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Veterans & Ketamine Therapy: A New Weapon Against PTSD

An average of 16 veterans commit suicide every day, showing a high prevalence of PTSD in these individuals [1]. 

Today, Post-Traumatic Stress Disorder (PTSD) has become a debilitating mental health condition that plagues up to 30% of veterans following their service [2]. Nightmares, flashbacks, hypervigilance, and social isolation are just a few signs of this condition that impact our heroes’ quality of life. 

The sad truth is that traditional treatments like talk therapy and medications haven’t always been effective, leaving many veterans struggling. However, ketamine therapy may offer new hope to these courageous individuals.

Understanding PTSD in Veterans

Warfare exposes soldiers to unimaginable horrors. Witnessing death, violence, and near-death experiences can leave lasting psychological scars on people. Post-traumatic stress disorder, also known as combat stress or shell shock, is a complex response to these traumas characterized by intrusive memories, avoidance behaviors, hyperarousal, and negative emotions.

Thousands of veterans currently live with PTSD, which results in a huge public health burden, with veterans experiencing higher rates of unemployment, homelessness, and suicide.

Traditional Treatments and Their Limitations

Standard treatment for PTSD often involves a combination of talk therapy (cognitive behavioral therapy) and medications like selective serotonin reuptake inhibitors (SSRIs). While these can be helpful for some veterans, they don’t always provide lasting relief. 

Talk therapy can be emotionally challenging, and some veterans may find it difficult to confront their traumas. Additionally, SSRIs can have side effects that limit their tolerability.

The Rise of Ketamine Therapy

Ketamine, a medication traditionally used as an anesthetic, has emerged as a promising new tool in the fight against PTSD [3]. When administered at low doses in a controlled setting, ketamine appears to have a rapid and sometimes dramatic effect on reducing mood disorders like PTSD and depression.

The exact mechanism of how ketamine therapy works is still under investigation, but researchers believe ketamine works by promoting neuroplasticity – the brain’s ability to form new connections and pathways. This may help to “unfreeze” the brain from its traumatized state so that it can process and cope with traumatic memories in a better way.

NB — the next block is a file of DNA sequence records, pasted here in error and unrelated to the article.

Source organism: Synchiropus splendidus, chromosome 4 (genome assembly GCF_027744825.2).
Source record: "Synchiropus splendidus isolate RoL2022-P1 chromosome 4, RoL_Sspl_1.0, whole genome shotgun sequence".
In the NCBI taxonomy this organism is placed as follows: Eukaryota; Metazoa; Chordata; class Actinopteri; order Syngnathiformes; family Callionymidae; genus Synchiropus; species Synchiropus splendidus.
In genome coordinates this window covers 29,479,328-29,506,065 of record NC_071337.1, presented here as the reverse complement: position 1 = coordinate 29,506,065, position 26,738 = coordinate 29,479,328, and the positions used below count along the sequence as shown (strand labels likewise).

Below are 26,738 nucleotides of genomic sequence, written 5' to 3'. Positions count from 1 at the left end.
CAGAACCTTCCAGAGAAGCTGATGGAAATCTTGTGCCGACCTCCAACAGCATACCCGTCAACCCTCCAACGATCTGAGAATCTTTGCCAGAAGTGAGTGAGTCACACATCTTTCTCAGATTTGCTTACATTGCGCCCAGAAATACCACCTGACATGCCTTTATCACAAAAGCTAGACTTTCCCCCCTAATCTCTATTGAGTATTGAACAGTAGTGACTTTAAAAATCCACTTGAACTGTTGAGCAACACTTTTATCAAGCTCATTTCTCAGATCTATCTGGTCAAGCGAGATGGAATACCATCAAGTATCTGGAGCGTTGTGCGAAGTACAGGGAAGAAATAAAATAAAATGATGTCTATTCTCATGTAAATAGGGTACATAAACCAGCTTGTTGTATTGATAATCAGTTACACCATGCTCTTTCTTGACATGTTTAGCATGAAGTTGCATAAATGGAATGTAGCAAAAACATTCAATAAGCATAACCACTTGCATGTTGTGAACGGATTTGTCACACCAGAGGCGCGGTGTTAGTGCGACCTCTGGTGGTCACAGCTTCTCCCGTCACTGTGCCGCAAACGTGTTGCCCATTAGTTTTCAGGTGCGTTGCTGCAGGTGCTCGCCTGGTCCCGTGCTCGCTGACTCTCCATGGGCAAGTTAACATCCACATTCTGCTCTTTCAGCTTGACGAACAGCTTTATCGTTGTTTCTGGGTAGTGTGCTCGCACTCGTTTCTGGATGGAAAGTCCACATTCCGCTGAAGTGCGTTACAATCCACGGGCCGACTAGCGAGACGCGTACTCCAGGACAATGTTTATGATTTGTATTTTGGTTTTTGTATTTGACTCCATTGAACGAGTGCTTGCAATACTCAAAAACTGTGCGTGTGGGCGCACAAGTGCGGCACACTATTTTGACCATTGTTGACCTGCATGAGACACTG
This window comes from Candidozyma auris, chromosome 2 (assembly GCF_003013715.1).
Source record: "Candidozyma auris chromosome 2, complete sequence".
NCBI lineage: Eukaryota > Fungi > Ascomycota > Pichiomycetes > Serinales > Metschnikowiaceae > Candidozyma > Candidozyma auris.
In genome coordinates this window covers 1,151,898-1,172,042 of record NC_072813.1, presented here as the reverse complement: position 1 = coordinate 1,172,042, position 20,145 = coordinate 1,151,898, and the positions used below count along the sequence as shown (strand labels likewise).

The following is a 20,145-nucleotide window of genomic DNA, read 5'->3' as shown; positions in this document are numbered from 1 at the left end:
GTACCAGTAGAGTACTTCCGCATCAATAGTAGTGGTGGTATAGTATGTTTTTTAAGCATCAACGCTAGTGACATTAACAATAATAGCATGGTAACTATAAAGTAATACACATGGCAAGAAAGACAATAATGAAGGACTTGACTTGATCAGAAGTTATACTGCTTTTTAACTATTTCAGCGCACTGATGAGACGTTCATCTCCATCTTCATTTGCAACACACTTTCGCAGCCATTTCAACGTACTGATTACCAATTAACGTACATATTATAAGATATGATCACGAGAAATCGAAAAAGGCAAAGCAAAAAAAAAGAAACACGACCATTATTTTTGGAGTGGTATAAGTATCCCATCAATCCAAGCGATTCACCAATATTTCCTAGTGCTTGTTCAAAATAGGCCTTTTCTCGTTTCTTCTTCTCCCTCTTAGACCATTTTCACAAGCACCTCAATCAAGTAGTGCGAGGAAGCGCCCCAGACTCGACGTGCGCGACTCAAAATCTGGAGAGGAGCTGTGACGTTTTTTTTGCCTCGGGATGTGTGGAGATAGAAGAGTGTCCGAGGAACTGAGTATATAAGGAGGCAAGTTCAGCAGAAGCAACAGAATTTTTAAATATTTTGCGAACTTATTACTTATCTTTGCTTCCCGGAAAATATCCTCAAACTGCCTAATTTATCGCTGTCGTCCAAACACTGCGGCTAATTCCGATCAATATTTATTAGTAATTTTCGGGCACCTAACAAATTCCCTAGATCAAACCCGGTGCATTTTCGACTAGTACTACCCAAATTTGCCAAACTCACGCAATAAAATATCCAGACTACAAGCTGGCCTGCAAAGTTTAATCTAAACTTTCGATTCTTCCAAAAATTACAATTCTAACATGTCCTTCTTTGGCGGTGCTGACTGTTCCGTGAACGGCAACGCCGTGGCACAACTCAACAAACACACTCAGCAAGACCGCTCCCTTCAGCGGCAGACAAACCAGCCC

Ketamine therapy involves receiving a low dose of the drug through a needle in your vein for about 45 minutes. It’s usually done in a clinic or hospital under the watch of a trained doctor. Patients might have several sessions over a few weeks.

Studies have shown that ketamine can rapidly improve symptoms of depression and anxiety, sometimes within hours after the first treatment [4]. Many people who undergo ketamine therapy feel more relaxed, positive, and able to enjoy life.

Unlike traditional antidepressants that focus on increasing certain brain chemicals, ketamine works by blocking a specific receptor in the brain, leading to an increase in another neurotransmitter called glutamate. This helps repair damaged parts of the brain believed to be linked to mood disorders.

For veterans struggling with PTSD and depression, ketamine therapy offers a promising new avenue for relief. It’s generally safe and well-tolerated, with few side effects. While it may not be effective for everyone, many patients have reported significant improvements in their mood and overall quality of life.

Cook Counseling & Consulting: Supporting Veterans on Their Healing Journey

At Cook Counseling & Consulting, we understand the unique challenges faced by veterans. We are committed to staying at the forefront of evidence-based treatments for PTSD, including exploring the potential of ketamine therapy. We are closely monitoring research developments and advocating for wider access to this promising treatment option for veterans.

If you are a veteran struggling with PTSD, we encourage you to reach out to Cook Counseling & Consulting. We offer a variety of evidence-based therapies and can help you explore all your treatment options. Contact us today to schedule a consultation and begin your journey toward healing.


1. Wounded Warrior Homes (n.d.) — PTS and TBI. Wounded Warrior Homes. Retrieved from https://www.woundedwarriorhomes.org/pts-and-tbi

2. Smith, M., Robinson, L. & Segal, J. (2024) — PTSD in Military Veterans. HelpGuide.org. Retrieved from https://www.helpguide.org/articles/ptsd-trauma/ptsd-in-military-veterans.htm

3. The Anlyan Center for Medical Research & Education, Magnetic Resonance Research Center. (n.d.) – CAP Ketamine for Veterans with Treatment-Resistant PTSD. Yale School of Medicine. Retrieved from  https://medicine.yale.edu/psychiatry/emerge/research/cap-ketamine-ptsd/

4. Stein, M.B., Simon, N. M., (2021) — Ketamine for PTSD: Well, Isn’t That Special. The American Journal of Psychiatry. Retrieved from https://ajp.psychiatryonline.org/doi/10.1176/appi.ajp.2020.20121677